Sydney CBD Crane Development Heatmap

Sydney CBD Crane Development Heatmap
Source: RLB

Sydney Crane Development Heatmap

Sydney Crane Development Heatmap
Source: RLB

As you can see from the heat maps above, it is quite clear that the development is quite spread out in the Sydney metropolitan area whereas the development is very concentrated in the Brisbane & Melbourne CBDs making these two markets more at risk of a housing correction as more stock will come onto the market in the same or adjacent suburbs.

This is why experts such as Pete Wargent suggest that the Sydney market is a lower risk when buying off-the-plan compared to the Brisbane, Gold Coast & Melbourne markets. However, you should always do your research on the developer when purchasing off-the-plan apartments.

Which Type of Housing is Relatively Safe from an excessive Correction?

Housing located on good sized blocks of land (normally over 300sqm), however, this varies depending on the distance to the CBD) & are relatively close to the CBD (approx 2-15km in the case of Sydney, 2-10km in the case of Melbourne & 2-7km in the case of Brisbane) with good public transport access, good quality roads, a solid local public/private school system & a university close by.

Factors Propping Up The Market

Overseas Student Population increases

Overseas student populations have exploded in our major cities of Brisbane, Melbourne & Sydney. This has created pressure on our road & rail infrastructure as students tend to have a high usage for both of these public resources.

Overseas Students from 1995-2017

Overseas Student Arrivals
Source: Pete Wargent

Government Policies Favouring Property Investment

Capital Gains Tax Exemption & Discounts

There are two forms of discounts:

  1. A 100% exemption on the profits from resale of your family home (owner-occupier home), you can only have one of these listed to your name at any one time.
  2. A 50% tax discount on profits from investment properties. There is no limit to how many properties you can own & take a profit from.

These obviously give major incentives to people placing their money in a property over what would be seen as a more risky investment such as a business start-up.

Negative Gearing

Negative is the practice where an investor can purchase a property then rent it out & if the rent does not cover the cost of the mortgage repayments then they can claim the difference on their end-of-year tax return.

For example, a guy named Bob is earning $100,000 and buys an investment property for $1,000,000 and rents it out for $500 a week. His repayments on the property over a 30 year loan are $83,000 @ a 5% interest rate meaning that the total yearly rent he would be getting is $26,000 constituting a $77,000 loss which he could then claim against his tax and pay less personal income tax.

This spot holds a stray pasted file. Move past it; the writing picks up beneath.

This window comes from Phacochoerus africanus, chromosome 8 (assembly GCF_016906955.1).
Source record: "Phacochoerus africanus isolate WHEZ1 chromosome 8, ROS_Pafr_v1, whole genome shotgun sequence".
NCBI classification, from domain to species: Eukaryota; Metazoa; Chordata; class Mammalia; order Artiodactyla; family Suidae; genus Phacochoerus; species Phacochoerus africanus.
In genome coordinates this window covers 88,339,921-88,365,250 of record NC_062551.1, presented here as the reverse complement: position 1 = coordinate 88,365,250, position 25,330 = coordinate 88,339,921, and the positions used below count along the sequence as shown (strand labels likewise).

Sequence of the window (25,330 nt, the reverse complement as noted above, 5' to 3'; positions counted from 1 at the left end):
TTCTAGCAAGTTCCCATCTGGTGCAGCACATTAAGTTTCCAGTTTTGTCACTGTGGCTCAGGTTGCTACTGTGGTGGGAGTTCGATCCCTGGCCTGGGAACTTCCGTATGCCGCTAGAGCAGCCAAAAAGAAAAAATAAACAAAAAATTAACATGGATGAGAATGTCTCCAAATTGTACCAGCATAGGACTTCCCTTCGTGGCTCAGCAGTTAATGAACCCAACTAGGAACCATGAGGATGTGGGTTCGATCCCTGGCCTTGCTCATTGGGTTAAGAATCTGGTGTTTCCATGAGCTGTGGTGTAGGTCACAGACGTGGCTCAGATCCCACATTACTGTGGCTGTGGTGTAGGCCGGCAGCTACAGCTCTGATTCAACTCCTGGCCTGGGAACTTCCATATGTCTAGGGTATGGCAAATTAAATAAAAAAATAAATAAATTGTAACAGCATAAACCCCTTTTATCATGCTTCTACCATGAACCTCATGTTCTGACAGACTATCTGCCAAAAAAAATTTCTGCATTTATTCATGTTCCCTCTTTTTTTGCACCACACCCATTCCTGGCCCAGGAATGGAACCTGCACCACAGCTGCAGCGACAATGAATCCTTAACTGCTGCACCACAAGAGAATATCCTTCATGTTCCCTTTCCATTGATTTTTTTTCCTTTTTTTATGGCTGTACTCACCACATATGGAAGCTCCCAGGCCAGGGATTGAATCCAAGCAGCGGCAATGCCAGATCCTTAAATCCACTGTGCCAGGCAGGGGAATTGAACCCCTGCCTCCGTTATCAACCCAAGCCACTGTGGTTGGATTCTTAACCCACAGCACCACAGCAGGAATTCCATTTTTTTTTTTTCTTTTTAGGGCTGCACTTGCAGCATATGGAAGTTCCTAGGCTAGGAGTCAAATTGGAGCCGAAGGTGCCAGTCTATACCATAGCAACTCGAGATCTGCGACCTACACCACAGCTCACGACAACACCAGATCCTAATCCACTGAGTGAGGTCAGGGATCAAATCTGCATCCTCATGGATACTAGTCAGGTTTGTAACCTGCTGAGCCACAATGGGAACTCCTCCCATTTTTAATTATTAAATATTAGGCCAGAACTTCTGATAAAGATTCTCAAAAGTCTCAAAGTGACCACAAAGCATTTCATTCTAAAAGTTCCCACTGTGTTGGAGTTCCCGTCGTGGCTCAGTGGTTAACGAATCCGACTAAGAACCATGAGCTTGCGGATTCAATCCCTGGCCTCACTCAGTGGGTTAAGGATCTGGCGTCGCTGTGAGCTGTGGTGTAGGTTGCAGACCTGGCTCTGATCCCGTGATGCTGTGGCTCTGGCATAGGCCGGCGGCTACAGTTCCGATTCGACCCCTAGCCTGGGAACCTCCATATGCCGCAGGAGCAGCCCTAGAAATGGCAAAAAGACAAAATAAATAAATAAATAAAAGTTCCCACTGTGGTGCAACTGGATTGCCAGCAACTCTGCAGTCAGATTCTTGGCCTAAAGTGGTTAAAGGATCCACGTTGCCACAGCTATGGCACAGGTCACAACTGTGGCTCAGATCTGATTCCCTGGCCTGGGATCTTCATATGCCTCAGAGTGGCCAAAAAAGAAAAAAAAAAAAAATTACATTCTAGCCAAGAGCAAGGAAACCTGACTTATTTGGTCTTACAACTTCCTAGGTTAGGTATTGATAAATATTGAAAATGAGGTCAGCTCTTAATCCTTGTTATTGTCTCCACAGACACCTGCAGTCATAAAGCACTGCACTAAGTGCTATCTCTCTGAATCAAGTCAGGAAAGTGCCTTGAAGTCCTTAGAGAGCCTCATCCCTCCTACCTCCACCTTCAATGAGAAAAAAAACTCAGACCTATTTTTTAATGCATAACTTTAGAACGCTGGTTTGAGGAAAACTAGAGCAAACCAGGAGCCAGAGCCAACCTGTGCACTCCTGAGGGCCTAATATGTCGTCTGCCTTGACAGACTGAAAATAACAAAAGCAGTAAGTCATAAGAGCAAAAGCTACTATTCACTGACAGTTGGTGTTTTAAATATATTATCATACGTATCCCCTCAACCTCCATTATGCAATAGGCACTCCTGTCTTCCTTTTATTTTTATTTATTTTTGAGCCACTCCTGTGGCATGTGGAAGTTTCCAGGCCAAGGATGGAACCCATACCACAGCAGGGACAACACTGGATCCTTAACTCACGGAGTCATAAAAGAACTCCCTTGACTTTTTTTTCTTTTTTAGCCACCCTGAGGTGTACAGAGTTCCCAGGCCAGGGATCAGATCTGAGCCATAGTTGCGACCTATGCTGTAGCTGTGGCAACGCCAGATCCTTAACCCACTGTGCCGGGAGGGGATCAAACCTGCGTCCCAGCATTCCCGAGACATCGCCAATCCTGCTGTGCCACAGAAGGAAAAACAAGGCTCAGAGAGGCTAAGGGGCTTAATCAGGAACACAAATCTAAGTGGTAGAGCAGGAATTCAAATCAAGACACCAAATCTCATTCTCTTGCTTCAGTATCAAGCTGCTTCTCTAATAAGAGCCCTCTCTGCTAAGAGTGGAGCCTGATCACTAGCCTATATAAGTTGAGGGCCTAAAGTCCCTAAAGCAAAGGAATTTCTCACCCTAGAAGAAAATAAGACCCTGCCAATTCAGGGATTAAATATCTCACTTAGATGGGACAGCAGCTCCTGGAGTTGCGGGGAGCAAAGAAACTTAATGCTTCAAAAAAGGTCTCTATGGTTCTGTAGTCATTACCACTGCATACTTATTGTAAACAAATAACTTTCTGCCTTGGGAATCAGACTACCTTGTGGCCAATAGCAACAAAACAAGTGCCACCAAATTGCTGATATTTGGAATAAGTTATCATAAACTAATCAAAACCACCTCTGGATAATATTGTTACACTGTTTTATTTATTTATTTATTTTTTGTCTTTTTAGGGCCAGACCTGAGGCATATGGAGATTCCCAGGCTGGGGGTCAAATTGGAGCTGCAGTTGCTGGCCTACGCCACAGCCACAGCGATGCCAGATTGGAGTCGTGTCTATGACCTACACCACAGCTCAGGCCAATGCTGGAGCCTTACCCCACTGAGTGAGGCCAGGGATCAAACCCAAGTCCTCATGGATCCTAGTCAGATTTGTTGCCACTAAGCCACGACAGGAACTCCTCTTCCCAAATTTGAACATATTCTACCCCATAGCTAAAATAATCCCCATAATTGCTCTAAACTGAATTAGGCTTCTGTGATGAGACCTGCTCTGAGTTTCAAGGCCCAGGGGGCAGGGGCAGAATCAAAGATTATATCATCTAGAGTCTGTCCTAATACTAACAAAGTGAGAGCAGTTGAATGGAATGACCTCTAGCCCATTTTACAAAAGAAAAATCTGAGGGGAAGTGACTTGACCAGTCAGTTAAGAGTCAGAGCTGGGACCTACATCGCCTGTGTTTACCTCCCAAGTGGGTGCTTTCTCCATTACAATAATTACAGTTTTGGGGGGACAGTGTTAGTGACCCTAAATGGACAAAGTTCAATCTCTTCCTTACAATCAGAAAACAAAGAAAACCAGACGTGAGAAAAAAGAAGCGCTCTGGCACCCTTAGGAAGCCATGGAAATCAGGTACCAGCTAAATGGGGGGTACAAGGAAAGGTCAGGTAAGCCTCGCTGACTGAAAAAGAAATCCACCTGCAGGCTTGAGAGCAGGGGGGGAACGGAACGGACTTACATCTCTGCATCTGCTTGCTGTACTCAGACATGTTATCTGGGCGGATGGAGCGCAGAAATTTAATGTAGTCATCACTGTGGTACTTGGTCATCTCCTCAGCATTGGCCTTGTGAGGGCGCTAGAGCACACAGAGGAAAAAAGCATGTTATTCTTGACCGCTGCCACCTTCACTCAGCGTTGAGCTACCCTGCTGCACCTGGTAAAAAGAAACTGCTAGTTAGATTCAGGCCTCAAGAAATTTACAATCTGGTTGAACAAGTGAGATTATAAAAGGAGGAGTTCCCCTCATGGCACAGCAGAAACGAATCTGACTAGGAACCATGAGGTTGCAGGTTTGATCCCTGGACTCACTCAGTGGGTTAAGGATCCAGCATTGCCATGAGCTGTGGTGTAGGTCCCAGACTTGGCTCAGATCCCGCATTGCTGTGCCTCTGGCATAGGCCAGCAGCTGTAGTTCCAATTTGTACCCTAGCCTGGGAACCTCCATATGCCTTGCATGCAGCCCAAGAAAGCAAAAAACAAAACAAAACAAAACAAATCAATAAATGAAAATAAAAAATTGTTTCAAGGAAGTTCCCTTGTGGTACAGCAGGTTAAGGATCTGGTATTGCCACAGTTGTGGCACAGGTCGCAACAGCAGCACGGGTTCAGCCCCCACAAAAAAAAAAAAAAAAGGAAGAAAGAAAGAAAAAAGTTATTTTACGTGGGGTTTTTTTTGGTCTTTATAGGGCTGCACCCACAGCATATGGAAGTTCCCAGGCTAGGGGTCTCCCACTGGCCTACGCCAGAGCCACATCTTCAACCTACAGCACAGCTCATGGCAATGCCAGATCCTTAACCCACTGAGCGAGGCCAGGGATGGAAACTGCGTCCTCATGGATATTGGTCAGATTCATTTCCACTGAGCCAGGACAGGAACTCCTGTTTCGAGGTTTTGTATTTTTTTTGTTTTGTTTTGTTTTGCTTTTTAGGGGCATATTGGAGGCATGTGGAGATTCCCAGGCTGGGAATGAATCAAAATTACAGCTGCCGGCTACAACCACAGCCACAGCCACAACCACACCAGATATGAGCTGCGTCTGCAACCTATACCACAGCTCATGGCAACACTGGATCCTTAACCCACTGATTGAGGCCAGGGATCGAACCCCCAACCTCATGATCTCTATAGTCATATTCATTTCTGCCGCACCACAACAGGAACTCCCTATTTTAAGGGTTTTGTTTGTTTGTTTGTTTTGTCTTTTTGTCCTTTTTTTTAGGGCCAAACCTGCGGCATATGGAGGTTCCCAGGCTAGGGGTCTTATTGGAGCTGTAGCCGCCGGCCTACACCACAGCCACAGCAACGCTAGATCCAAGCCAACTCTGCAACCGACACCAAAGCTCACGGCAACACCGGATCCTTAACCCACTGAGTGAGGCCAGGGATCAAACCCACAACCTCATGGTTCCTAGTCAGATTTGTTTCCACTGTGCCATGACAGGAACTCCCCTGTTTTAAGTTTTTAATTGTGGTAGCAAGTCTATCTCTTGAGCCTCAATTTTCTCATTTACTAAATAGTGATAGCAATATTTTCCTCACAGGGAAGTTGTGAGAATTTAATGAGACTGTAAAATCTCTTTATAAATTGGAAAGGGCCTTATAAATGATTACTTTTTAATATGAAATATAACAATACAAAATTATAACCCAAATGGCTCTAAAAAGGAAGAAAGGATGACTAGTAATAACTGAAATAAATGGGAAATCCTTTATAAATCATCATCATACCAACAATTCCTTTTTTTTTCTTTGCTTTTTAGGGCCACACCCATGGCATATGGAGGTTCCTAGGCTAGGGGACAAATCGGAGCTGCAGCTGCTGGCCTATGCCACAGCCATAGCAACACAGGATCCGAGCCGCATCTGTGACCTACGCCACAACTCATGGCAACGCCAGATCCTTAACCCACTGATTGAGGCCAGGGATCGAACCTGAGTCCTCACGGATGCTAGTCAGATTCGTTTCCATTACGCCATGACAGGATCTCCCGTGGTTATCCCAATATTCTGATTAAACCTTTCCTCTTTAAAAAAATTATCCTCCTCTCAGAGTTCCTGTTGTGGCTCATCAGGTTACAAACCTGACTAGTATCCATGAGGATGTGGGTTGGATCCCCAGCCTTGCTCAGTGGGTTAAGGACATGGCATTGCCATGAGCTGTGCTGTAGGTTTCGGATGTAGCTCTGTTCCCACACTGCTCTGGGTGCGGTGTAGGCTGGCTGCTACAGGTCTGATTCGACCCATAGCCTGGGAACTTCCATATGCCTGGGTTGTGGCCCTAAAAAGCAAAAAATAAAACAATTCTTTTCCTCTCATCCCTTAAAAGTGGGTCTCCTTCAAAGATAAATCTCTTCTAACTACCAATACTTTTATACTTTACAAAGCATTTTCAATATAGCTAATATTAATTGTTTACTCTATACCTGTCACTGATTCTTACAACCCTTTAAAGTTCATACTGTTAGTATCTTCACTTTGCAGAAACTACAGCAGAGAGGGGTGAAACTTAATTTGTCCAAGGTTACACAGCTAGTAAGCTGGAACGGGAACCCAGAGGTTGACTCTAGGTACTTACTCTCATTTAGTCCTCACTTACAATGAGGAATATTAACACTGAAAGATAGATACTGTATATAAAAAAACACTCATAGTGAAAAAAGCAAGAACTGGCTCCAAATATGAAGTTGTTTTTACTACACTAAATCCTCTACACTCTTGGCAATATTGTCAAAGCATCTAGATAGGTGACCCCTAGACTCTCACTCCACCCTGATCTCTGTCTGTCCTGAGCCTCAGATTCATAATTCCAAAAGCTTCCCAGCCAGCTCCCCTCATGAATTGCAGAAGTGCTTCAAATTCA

It is argued by the real estate industry that removing negative gearing will increase the cost of renting but this is yet to be seen and only speculation to what would occur can be discussed at this stage.

First Home Buyer Grants

These upfront grants are given by the government in certain states under certain conditions.

These policies have been criticised for pushing up the cost of housing, particularly when the Rudd government introduced these measures in 2009 right after the global financial crisis as these grants were leveraged to the tune of 80-90%.

This meant that a young couple with a deposit of $50,000 now had an extra $14,000 to leverage against so therefore instead of borrowing $250,000 they would instead borrow $320,000 meaning that extra $14,000 actually caused prices to go up by $70,000 over the short term.

Historically Low-Interest Rates

The current interest rates which are set by the RBA (Reserve Bank of Australia) are at a historical low of 1.5%. This is the lowest they have ever been. Even tho they are at the bottom, they could still fall a further 1.5% giving the RBA some room to move if things got really bad however the problem lies in Sydney’s economy booming with growth around 4% for 2016 but in contrast, Perth’s economy has been in recession and has contracted in 2016.

Here is a chart of the historical interest rates in Australia:

Historical Interest Rates in Australia
Source: Trading Economics

Sydney's Real house prices from 1986 to 2016

Real Sydney Housing Pricing from 1986 to 2016
Real Sydney Housing Pricing from 1986 to 2016 - Source: LF Economics

This graph above by LF Economics shows just how much Sydney house prices have grown in real terms. This growth far exceeds logic when you consider how much wages have grown over the same period making the growth completely unsustainable.